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September 3, 2017 - Rattlesnake Plantain Now in Bloom

Western rattlesnake plantain (Goodyera oblongifolia), close-up of wildflowers in bloom. Kruse Rhododendron State Natural Reserve, Sonoma County, California, USA. Stock Photo ID=PLA0527
Most people who spend much time hiking through forests have probably seen the unique and attractive leaves of rattlesnake plantain (Goodyera oblongifolia). The striking foliage is present year-round, so careful timing is not required. Its flowers, however, are another story. They come into bloom late in the year when most other wildflowers have already withered away, and when most photographers have given up hope of finding any plants in decent photographable shape for the next several months.

As you might recall from my Spring Cleaning Western rattlesnake plantain (Goodyera oblongifolia) foliage.blog entry, I noticed rattlesnake plantain leaves last year at Kruse Rhododendron State Natural Reserve, just north of Salt Point State Park. I'd seen them at a number of different locations in the Sierra before, but never in great quantities and never in bloom. So when I found at least 50 different specimens along the Phillips Gulch Trail, I took note and made plans to return when I hoped the flowers would be blooming.

On September 2nd, I decided to give it a shot. I was initially disappointed to see that most of the plants were still just leaves, but I eventually found some specimens with tall, hairy stems and tiny, green buds near the top. This wasn't quite what I was hoping for, but it was enough to give me hope and the motivation to keep searching. I hiked at a casual pace for about an hour before finally turning back. I still hoped I would notice something different while facing the opposite direction, but I was beginning to think the odds weren't very good.

Western rattlesnake plantain (Goodyera oblongifolia), documentary view.Not wanting the entire hike to be all for naught, I eventually decided to just get a picture of the leaves. I found what I thought was an attractive cluster, set up my gear, and finished within a few minutes. As I was beginning to put away my equipment, however, I noticed some more plants a little further up the hill away from the trail. Once I stood at the right spot, I could see that there were literally dozens of specimens all within 15 feet of each other. I excitedly checked them all out, and as you can tell from the picture at the beginning of this post, I'm happy to report that I finally found some rattlesnake plantain flowers in bloom!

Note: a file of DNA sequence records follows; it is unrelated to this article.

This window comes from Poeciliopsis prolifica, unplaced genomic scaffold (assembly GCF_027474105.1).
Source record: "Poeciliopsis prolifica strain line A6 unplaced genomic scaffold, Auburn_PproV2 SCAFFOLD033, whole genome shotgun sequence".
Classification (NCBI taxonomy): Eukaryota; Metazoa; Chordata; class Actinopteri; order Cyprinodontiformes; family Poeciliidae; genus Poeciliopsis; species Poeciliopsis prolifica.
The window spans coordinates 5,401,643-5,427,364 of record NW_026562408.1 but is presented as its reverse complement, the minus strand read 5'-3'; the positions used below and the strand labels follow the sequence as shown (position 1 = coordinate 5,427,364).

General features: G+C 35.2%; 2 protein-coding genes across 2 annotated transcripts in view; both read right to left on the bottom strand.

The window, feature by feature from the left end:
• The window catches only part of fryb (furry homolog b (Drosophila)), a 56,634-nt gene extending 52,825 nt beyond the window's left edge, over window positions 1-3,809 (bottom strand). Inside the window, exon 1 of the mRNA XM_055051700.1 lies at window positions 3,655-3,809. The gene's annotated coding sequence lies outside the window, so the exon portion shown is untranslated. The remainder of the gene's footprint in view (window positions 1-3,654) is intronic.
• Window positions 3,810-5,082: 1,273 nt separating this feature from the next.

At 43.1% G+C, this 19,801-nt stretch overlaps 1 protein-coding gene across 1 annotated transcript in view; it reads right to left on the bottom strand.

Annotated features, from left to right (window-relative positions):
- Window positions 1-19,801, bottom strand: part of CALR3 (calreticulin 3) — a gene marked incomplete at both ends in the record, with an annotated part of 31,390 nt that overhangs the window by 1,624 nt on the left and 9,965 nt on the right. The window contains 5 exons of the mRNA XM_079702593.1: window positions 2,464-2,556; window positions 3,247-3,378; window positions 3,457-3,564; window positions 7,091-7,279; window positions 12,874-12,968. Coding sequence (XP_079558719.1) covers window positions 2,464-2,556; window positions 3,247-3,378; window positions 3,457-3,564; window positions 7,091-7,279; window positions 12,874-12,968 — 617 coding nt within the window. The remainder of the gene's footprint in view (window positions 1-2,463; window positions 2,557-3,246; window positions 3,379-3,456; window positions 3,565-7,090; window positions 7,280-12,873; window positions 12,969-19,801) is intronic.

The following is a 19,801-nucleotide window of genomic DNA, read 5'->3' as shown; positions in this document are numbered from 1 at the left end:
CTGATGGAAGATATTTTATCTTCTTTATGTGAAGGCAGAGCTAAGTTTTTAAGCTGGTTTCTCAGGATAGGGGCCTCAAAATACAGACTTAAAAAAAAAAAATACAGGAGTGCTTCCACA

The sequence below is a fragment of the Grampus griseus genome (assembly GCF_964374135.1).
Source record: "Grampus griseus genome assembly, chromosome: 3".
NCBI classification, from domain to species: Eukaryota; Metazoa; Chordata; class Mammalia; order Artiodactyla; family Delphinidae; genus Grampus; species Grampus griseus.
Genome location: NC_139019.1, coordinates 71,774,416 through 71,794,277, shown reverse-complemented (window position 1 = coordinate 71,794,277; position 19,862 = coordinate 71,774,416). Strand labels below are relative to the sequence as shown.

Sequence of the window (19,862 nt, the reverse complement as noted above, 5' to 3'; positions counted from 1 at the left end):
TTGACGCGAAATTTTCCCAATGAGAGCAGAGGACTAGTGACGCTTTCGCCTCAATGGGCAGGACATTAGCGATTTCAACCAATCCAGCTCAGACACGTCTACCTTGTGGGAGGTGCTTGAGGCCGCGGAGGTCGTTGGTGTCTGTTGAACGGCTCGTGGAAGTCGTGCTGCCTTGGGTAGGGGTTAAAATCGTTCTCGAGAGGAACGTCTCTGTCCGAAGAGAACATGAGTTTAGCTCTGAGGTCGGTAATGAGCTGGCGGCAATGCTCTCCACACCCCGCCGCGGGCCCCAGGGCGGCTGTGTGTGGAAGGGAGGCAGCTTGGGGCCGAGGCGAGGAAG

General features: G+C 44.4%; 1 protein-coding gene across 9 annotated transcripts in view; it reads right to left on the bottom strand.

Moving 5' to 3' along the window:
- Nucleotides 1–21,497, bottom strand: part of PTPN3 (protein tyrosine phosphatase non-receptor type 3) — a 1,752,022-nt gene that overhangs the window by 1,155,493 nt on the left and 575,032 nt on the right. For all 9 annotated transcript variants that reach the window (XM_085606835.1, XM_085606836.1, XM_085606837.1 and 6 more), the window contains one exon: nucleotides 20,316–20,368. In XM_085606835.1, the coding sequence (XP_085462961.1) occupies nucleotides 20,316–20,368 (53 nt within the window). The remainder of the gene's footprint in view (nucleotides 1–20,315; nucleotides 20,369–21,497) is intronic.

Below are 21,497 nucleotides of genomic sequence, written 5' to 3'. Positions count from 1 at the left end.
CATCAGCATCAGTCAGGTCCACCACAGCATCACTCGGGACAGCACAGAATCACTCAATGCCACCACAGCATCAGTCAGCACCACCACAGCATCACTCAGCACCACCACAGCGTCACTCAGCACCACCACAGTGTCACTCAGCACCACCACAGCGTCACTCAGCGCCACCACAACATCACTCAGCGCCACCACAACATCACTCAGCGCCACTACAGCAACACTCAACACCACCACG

For those of you who'd like to see these flowers in person, you can probably go anytime in next two or three weeks, as there were a good number of plants with buds still forming. There's a small parking area on Kruse Ranch Road, about a half mile from Hwy 1. From there, start hiking down Phillips Gulch Trail on the south side of the road. You'll find rattlesnake plantain scattered occasionally beside the trail, but for the large cluster where I got these pictures, you'll have to hike for about half an hour, depending on your pace. (I was carrying a lot of heavy equipment and constantly looking for suitable photography subjects, so don't judge me if you make it there in ten minutes!) After following several switchbacks and crossing a couple small bridges, you'll have to climb over or under a fallen tree that blocks the trail. Just past that, another tree blocks the path, but it's probably easier to just walk around that one. The orchids will be on the right side of the path, just a little bit past that point (maybe 25 feet?). Please tread lightly and carefully; unlike actual rattlesnakes, these plants don't have any way to warn you if you're getting too close.

Previous Entry: Spring Cleaning - March 20, 2017

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